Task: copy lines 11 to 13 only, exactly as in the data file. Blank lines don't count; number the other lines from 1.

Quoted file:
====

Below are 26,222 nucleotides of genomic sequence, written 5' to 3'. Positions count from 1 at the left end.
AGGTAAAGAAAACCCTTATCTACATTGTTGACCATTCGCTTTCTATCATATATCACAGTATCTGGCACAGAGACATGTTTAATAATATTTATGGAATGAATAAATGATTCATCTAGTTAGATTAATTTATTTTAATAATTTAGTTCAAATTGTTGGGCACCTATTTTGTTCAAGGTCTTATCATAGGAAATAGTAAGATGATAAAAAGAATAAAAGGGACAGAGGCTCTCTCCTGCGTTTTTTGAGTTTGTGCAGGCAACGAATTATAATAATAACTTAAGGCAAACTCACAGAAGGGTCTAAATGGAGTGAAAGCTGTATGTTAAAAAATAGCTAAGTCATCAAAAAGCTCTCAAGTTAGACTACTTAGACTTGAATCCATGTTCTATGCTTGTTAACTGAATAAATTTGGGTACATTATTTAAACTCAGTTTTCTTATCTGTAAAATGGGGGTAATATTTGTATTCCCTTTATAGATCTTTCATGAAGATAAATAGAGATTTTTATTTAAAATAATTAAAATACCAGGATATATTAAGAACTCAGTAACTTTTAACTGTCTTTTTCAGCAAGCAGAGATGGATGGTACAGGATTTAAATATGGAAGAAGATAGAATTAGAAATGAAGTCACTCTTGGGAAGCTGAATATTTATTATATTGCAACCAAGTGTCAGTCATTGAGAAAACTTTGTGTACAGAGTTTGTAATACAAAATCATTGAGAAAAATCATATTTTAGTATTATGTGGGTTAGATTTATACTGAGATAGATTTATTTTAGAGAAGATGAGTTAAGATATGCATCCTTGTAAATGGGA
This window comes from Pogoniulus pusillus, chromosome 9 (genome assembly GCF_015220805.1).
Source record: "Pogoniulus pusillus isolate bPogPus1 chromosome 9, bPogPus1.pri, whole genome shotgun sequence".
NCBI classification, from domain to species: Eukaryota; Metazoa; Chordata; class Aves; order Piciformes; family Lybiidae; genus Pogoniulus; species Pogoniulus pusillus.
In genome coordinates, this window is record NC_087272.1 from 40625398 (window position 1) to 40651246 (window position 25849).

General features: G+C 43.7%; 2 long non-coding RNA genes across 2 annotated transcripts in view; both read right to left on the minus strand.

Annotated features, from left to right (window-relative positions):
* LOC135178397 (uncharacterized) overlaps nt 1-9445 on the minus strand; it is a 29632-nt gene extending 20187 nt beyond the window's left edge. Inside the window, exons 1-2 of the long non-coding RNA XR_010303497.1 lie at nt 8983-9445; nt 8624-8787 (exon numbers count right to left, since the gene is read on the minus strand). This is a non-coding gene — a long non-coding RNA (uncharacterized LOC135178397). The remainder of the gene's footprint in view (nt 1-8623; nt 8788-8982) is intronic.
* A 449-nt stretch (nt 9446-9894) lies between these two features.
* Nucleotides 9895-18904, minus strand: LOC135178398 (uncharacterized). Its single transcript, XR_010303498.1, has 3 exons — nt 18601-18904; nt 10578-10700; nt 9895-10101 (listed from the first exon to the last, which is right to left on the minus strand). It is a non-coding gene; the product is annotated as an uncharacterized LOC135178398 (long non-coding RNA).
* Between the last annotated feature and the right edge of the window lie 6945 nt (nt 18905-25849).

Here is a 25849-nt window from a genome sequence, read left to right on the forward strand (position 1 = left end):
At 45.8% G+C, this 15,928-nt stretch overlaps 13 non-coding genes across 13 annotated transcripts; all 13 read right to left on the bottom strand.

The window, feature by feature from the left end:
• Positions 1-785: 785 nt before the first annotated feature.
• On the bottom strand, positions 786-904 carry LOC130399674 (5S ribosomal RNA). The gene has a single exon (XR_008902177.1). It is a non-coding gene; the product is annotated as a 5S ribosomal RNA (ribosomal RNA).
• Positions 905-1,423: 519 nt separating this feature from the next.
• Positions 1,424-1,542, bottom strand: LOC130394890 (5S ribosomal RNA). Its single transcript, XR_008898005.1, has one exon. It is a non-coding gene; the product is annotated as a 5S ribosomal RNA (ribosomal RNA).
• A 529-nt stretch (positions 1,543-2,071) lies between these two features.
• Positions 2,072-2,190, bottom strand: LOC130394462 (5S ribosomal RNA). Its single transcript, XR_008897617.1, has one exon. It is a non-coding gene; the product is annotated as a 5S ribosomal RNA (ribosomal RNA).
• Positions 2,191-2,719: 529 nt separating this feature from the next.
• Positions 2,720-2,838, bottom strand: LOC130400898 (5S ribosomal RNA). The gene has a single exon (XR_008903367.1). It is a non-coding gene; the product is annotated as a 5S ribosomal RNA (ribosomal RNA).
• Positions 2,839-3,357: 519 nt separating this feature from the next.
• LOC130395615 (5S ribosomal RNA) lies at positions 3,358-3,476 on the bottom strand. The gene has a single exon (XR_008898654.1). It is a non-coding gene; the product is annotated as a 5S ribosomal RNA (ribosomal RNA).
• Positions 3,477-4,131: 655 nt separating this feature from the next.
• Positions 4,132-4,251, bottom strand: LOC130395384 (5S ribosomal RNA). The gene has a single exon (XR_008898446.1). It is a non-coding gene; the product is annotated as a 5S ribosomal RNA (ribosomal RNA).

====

* Nucleotides 9895-18904, minus strand: LOC135178398 (uncharacterized). Its single transcript, XR_010303498.1, has 3 exons — nt 18601-18904; nt 10578-10700; nt 9895-10101 (listed from the first exon to the last, which is right to left on the minus strand). It is a non-coding gene; the product is annotated as an uncharacterized LOC135178398 (long non-coding RNA).
* Between the last annotated feature and the right edge of the window lie 6945 nt (nt 18905-25849).

Here is a 25849-nt window from a genome sequence, read left to right on the forward strand (position 1 = left end):